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The study of plant-animal interactions has been a key role in development of ecology hence it has been carried out for a long time. They are also key constituents of biodiversity, which is termed as a variation of life form in a particular ecosystem. Hence, with no diversity of antagonistic, mutualistic, comensalistic, and amensalistic interactions, ecosystems would simply stop functioning. Energy would not run between trophic levels, primary productivity would not be able to become secondary productivity, and inorganic nutrients would not rotate. Because species interactions are thought to be at the heart of many speciation events, they generate taxonomic and genetic diversity with tight and diffuse co-evolution (Waser and Ollerton 2006).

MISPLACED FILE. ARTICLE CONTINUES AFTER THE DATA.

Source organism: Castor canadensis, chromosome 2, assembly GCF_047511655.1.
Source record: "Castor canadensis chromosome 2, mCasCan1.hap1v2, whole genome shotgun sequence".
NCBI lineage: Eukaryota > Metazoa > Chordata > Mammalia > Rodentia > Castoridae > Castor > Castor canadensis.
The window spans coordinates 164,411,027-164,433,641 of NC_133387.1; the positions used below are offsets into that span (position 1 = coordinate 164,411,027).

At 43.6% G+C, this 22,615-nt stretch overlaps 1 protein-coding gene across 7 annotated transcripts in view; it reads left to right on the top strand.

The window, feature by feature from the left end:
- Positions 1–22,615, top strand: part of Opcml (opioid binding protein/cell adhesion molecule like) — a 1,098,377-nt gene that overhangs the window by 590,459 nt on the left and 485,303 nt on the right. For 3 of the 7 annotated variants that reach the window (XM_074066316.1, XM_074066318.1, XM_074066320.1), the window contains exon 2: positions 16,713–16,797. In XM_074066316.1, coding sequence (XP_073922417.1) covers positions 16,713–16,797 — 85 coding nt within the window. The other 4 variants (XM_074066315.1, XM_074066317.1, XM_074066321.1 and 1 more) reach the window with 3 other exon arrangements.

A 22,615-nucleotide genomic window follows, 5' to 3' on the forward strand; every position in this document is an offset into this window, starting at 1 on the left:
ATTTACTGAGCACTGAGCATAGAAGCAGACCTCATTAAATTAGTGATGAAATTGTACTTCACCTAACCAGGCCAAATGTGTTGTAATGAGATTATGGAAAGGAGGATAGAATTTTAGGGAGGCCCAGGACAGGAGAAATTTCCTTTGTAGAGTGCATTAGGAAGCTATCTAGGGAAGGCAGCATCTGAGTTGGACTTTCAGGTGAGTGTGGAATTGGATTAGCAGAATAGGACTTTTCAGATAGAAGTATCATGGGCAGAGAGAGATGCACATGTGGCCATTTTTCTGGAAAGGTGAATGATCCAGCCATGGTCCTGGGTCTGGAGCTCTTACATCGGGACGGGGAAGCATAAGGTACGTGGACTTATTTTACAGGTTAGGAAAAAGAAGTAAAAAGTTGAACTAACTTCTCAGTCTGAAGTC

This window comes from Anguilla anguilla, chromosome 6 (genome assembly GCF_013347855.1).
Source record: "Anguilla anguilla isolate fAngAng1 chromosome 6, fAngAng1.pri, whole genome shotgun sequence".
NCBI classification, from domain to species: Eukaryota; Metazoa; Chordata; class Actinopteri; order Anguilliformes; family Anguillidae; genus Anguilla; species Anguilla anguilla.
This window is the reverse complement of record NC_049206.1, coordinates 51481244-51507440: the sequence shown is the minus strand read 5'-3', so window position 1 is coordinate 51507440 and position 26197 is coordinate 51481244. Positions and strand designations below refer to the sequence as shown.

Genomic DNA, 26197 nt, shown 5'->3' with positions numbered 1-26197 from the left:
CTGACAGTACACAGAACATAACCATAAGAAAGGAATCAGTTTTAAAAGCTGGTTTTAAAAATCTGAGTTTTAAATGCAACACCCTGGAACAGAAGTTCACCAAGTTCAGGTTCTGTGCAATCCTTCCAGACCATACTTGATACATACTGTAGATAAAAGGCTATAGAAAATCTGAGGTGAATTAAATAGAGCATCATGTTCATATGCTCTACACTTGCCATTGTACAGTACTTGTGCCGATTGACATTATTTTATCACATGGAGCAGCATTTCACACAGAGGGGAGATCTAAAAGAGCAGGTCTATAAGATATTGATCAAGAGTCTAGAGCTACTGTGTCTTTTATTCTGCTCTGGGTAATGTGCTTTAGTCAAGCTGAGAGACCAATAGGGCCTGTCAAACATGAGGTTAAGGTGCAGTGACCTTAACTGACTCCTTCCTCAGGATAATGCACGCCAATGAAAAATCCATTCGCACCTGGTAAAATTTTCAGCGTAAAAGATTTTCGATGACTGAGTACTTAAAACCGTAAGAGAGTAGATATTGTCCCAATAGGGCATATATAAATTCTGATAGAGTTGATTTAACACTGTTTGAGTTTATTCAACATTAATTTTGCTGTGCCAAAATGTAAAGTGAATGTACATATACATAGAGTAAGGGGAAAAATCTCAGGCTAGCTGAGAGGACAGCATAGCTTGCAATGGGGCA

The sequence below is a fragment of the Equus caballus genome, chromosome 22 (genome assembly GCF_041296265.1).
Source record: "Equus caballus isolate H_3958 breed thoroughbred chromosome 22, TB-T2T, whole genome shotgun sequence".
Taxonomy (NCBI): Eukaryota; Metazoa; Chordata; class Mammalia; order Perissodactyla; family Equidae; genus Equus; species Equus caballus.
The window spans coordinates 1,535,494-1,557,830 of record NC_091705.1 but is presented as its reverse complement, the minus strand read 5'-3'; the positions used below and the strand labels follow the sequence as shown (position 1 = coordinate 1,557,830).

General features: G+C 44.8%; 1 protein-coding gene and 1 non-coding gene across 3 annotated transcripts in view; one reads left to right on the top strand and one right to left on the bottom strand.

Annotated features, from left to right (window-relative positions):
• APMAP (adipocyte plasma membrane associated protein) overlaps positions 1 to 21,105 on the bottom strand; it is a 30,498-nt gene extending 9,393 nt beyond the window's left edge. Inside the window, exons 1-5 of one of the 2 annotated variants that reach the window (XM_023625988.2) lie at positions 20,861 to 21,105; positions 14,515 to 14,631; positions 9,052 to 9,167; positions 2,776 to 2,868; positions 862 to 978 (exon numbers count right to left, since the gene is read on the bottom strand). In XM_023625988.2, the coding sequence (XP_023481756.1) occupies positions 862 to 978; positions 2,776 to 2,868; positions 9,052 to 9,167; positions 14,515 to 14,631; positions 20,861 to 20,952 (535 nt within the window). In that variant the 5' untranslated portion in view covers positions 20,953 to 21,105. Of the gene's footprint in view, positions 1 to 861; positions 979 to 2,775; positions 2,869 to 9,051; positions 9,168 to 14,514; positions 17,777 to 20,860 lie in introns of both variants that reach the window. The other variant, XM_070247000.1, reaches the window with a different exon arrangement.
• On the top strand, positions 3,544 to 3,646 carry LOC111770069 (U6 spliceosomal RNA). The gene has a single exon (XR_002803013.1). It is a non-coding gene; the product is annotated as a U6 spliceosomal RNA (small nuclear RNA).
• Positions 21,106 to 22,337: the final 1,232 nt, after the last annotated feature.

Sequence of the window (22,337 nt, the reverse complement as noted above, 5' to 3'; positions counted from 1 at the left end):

Biodiversity is described as a response to dynamic processes such as ecological, evolutionary and physical, influenced by constant changes in time and space. Those changes consider species richness and their composition where the scale of them can take a variety of forms. They can be large such as changes in geological time of tectonic plates (Crame 2001), variable such as global climate change or small such as localized disturbance or heterogeneity (Jansen 1997). At each of these scales, biodiversity may be considered as a process that responses to biotic and abiotic factors rather than to static characteristics of a particular location. Biotic factors can singly or in combination, directly or indirectly change biological diversity in tropical ecosystems. Using different examples across plant and animal taxa I will highlight plant- animal interactions that cause changes, as well as establish and maintain biodiversity within a rainforest.